Distance L

        4 m

        Reynoldss number Re


        The CFD simulation predicts FD in the axial direction of 0.722

        N. This drag force tries to push the robot toward the outlet. It is the main huge hydrodynamic force in this situation, and it is more than 100 times greater than the liquid force which is acting in radial direction. The close-up horizontal cross section view of the simulation is shown in Figure 4.2.2. In this figure, the liquid streams into the channel from the top. The stream before the robot has a normal speed of 1 m/s. It boosts to a velocity of 2.135 m/s when it is moving in the pipe.

        Fig 4.2.2: Horizontal cross-section view of the simulated robot placed in the fluid.

      2. Turning at A Tee Junction.

    A second CFD recreation is performed to locate the liquid forces on the robot when it is turning at a Tee intersection. The recreated situation is shown in Figure 4.2.3. The Tee intersection associates three straight pipe areas of breadth D and length Lp. The robot is situated in the focal point of the Tee intersection at the moment of a turn. It is observed that a liquid stream of uniform speed U enters the inlet. The liquid then split into two streams, one streaming towards the outlet 1 and the other to outlet 2. The conduits of the robot are adjusted to the course of the stream at the channel. The robot encounters axial force FD and a side force Fs. The objective of this simulation is to find out the values of these two forces. For consistency with the straight pipe situation, the same parameters in Tables 4.1 are utilized as a part of this simulation.

    Fig 4.2.3: Cross-section view of the Tee junction and the robot in the simulation. The robot is placed at the center of the Tee junction.

    Assumption is that the two outlets have the same pressure. The fluid is driven by its momentum instead of pressure difference. It is expected that more flow is going straight to outlet 1 than turning into outlet 2.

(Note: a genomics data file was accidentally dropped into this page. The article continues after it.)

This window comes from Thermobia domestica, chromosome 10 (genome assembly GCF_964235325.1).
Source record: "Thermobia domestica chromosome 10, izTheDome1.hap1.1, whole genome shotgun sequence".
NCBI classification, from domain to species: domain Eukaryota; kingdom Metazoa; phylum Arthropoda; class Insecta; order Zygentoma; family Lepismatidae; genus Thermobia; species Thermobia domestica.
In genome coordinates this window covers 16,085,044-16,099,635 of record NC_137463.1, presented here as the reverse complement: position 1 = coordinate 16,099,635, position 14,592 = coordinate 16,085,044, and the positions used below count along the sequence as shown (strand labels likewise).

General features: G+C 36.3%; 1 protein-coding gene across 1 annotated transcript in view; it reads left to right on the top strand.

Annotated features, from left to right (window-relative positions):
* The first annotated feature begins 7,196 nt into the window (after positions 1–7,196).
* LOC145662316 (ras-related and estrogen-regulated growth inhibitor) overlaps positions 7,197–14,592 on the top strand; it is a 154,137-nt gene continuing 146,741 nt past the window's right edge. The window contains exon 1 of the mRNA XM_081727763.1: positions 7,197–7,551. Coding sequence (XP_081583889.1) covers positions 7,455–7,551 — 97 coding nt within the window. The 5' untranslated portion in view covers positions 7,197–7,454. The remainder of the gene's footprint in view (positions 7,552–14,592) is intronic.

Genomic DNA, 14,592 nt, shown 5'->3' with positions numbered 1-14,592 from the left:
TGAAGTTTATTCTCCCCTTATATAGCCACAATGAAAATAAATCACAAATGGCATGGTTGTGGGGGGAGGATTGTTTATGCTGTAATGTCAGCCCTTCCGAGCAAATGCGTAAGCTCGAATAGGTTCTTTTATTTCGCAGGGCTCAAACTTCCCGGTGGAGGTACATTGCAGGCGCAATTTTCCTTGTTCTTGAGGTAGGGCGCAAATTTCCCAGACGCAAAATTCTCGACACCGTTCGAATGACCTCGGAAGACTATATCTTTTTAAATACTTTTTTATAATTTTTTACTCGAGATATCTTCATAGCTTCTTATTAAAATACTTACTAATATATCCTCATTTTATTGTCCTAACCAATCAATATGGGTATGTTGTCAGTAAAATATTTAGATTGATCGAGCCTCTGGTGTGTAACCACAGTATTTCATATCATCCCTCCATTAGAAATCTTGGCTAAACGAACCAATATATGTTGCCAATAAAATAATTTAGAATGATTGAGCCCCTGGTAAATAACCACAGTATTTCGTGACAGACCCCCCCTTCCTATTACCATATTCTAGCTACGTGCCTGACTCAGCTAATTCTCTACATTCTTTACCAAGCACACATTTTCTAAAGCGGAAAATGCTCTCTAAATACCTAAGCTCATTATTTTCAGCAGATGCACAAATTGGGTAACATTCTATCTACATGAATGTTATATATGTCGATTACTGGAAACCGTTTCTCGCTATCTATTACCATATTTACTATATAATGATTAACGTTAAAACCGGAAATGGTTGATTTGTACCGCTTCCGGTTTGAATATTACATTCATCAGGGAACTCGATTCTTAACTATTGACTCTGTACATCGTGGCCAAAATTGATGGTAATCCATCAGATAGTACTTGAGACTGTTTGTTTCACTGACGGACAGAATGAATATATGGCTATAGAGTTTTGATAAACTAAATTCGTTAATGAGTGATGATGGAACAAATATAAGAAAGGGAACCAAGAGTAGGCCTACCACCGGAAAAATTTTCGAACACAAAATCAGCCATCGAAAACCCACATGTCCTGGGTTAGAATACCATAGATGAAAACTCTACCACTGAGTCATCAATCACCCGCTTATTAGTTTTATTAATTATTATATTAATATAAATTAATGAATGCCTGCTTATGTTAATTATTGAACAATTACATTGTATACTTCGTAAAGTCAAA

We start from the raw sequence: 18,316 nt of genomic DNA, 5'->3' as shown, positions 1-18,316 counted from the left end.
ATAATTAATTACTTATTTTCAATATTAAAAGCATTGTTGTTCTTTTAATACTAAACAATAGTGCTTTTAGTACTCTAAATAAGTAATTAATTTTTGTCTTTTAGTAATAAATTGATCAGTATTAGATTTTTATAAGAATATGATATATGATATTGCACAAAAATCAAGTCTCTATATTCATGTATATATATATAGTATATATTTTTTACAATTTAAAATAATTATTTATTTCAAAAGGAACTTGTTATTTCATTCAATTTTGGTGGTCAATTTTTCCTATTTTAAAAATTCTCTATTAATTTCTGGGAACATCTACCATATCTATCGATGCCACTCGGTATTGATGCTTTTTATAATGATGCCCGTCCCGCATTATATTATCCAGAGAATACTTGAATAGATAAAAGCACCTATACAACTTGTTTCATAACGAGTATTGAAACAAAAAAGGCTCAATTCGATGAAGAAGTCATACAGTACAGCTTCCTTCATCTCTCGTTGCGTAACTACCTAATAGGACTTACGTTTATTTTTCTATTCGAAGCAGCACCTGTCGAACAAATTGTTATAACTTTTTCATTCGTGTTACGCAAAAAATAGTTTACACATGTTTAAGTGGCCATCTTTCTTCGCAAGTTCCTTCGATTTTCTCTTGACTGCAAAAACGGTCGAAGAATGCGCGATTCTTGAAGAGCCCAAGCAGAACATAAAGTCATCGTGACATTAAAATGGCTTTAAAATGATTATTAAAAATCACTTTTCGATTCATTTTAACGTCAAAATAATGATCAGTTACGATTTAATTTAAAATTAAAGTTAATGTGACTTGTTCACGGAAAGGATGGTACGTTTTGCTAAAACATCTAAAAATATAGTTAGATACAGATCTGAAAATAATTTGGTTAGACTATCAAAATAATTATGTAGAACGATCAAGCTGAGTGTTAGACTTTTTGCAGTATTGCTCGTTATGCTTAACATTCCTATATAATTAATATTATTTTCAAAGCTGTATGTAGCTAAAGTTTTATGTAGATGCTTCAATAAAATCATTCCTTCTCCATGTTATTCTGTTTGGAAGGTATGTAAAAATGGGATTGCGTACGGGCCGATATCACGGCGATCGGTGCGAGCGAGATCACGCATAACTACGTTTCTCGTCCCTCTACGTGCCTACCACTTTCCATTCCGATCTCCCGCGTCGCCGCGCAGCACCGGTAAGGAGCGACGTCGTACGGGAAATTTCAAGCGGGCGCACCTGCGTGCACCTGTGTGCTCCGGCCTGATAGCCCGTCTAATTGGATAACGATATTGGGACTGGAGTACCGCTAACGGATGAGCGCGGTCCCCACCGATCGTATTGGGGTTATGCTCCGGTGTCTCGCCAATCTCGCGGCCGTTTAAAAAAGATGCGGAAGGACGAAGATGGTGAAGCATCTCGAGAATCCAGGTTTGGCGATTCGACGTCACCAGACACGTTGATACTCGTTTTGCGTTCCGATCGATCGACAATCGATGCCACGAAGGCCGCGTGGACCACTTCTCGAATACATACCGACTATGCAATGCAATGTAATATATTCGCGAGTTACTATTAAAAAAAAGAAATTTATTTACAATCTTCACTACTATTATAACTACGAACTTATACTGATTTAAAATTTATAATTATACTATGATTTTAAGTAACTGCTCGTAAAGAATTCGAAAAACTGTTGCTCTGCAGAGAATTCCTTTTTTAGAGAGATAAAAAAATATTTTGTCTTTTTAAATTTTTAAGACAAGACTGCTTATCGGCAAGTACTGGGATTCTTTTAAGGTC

The CFD simulation predicts a switched drag force. A nearby up perspective of the stream field as far as speed vectors is appeared in Figure 4.2.4. The drag power is – 0.282 N, so it is pushing the robot up-stream toward the inlet. . As appeared in Figure 4.2.5, the liquid stream extends and the stream speed

    decreases as the liquid enters the Tee intersection. The stream speed U decreases because of the conservation of mass, and hence the static pressure increase. At area B in Figure 4.2.5, the stream velocity is higher and the static pressure is lower than that at area C. This static pressure difference will push the robot to move toward area B or toward the inlet. This opposite drag force can help the robot to moderate down when it touches base at a Tee intersection.

    Fig 4.2.4: Flow visualization for the robot inside a Tee junction. FD and force Fs are measured.

    The CFD simulation also predicts a Venturi's force. The side force on the robot is predicted to be -0.337 N. This side force consists mainly of the Venturi's force which always pull the robot closer to pipe wall A and consequently prevents the robot from moving toward outlet 2. Since the reversed drag force helps the robot slow down, the robot can take advantage of it during maneuvers at the Tee junction. A robot needs to overcome the radial force of at least 0.337 N in order to make it to the side pipe. Thus by applying of 0.337 N of force it can move into the side of tee junction. The side force changed as the robot was turning but it maintained its direction. The Venturi's effect kept attracting the robot to the wall and prevented it from entering the side pipe for all robot's possible angular positions. The robot mustbe able to overcome this Venturi's effect in order to move into the side pipe.

    Fig 4.2.5: Flow visualization for the robot inside a Tee junction. Location B has higher flow speed and lower static pressure than location C.

    The same CFD simulation were performed for the robot at different angular position in order to find how the fluid forces are changed. The results show that the drag force changes significantly during the turn. The results are plotted in Figure 4.2.6

    Fig 4.2.6: Simulated force on the improved robot at different angular positions.


    1. Installation of BMP180 shield.